China's thermal power plants to see more losses

Updated: 2011-02-26 14:24
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BEIJING - China's thermal power plants may suffer more loss this year as rising coal prices on global markets will drive up domestic coal prices, said a report released Friday by the China Energy Research Society (CERS).

"The economic recovery around the world, especially in emerging economies, will boost coal demand and push up coal prices, and cause China's coal prices to hike," said the report.

The CERS forecast that the domestic prices of coal for power generation would rise by around 30 yuan ($4.5) per ton in comparison with last year, slashing the profitability of thermal power producers. China's thermal power plants suffered a total loss of 32.9 billion yuan ($5 billion) in 2010, according to the China Electricity Council, a consolidated organization of China's power businesses at the approval of the central government.

The five largest power producers, China Huaneng Group, China Datang Group, China Huadian Group, China Guodian Corp and China Power Investment Corp lost 12.4 billion yuan in their thermal power plants.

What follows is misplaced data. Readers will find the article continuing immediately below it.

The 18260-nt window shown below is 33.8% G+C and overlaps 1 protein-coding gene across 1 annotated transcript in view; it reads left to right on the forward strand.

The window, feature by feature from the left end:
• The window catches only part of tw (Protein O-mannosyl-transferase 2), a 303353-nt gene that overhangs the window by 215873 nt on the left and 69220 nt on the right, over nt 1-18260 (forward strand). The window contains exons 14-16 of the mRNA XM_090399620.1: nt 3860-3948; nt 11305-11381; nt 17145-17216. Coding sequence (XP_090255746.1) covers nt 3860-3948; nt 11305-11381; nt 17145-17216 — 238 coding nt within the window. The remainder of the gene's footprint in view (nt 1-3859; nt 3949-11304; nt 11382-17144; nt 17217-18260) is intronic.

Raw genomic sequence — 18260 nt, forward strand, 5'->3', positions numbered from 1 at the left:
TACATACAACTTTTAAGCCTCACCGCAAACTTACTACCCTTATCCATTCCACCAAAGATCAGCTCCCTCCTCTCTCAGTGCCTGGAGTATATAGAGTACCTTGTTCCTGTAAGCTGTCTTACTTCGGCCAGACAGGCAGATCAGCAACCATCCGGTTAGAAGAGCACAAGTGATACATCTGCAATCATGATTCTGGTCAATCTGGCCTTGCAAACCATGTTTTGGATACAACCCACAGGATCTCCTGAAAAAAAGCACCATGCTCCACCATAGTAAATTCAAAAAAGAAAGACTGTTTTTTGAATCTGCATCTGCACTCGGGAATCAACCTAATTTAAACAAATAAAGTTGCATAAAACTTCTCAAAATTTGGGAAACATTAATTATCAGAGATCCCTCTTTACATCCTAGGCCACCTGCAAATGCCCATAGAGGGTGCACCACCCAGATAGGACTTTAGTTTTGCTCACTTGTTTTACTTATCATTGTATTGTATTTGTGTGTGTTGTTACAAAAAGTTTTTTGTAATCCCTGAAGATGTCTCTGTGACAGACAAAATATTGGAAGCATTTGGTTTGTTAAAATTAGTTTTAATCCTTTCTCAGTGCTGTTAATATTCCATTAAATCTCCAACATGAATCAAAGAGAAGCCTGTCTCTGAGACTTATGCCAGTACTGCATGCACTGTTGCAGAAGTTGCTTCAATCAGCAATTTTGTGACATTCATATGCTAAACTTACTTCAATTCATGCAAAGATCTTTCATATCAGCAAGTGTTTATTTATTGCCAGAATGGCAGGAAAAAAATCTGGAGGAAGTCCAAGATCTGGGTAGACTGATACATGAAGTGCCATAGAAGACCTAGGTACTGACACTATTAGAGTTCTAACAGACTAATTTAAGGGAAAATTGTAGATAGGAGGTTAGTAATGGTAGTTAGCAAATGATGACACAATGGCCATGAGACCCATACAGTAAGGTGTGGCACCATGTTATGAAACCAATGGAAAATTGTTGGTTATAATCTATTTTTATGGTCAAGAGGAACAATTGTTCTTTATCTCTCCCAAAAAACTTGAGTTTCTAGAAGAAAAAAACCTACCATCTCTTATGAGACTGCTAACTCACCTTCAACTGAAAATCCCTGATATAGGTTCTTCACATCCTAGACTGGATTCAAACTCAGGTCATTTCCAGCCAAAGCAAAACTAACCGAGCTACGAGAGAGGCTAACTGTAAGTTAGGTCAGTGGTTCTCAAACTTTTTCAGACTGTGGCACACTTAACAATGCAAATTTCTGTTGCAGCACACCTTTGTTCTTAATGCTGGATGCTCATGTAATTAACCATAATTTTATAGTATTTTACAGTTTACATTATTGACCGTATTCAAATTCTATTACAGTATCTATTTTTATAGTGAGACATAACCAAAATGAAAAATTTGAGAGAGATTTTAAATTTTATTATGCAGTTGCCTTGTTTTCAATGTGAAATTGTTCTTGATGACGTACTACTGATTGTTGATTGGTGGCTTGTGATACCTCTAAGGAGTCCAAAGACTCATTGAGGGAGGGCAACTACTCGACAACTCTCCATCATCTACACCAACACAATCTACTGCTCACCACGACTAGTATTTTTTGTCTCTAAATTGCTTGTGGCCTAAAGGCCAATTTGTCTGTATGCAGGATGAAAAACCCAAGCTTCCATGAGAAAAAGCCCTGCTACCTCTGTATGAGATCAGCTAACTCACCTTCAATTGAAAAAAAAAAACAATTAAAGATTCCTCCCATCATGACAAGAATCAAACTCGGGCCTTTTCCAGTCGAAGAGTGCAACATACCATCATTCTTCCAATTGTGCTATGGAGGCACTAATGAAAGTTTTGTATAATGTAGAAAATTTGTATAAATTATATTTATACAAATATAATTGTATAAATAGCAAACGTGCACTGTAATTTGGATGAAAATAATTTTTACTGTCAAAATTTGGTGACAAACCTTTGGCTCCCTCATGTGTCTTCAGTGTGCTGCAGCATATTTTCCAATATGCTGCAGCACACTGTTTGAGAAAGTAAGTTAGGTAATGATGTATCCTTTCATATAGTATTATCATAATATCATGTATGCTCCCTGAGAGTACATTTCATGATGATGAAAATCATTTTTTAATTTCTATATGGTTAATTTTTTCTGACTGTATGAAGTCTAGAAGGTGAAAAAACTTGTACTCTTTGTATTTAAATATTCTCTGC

Yun Gongmin, general manager of China Huadian Group, said they were facing great pressure from rising coal prices and environmental protection.

China Guodian's general manager Zhu Yongpeng said the corporation's profitability was low, and a large proportion of its thermal power plants were suffering loss.

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"The surge in coal prices last year reduced the profits of Guodian by 11.75 billion yuan. This year, the price of coal is very likely to rise," said Zhu.

Developing clean energy has become a consensus among the country's five power giants, and is seen as an important task for them.

Guodian's hydropower capacity topped 10 million kilowatts last year, and its investment in clean energy accounted for 54.5 percent of its total investment in power generation.

China Huadian's newly-installed capacity of clean energy was 72 percent of its total new capacity last year, and the company is planning to increase the proportion of its clean energy capacity to 30 percent by the end of 2015.

New energy and environmental protection technologies are among the seven new strategic industries supported by China's central authorities, according to the Proposal on Formulating the Twelfth Five-Year Program (2011-2015) on National Economic and Social Development, released in October 2010.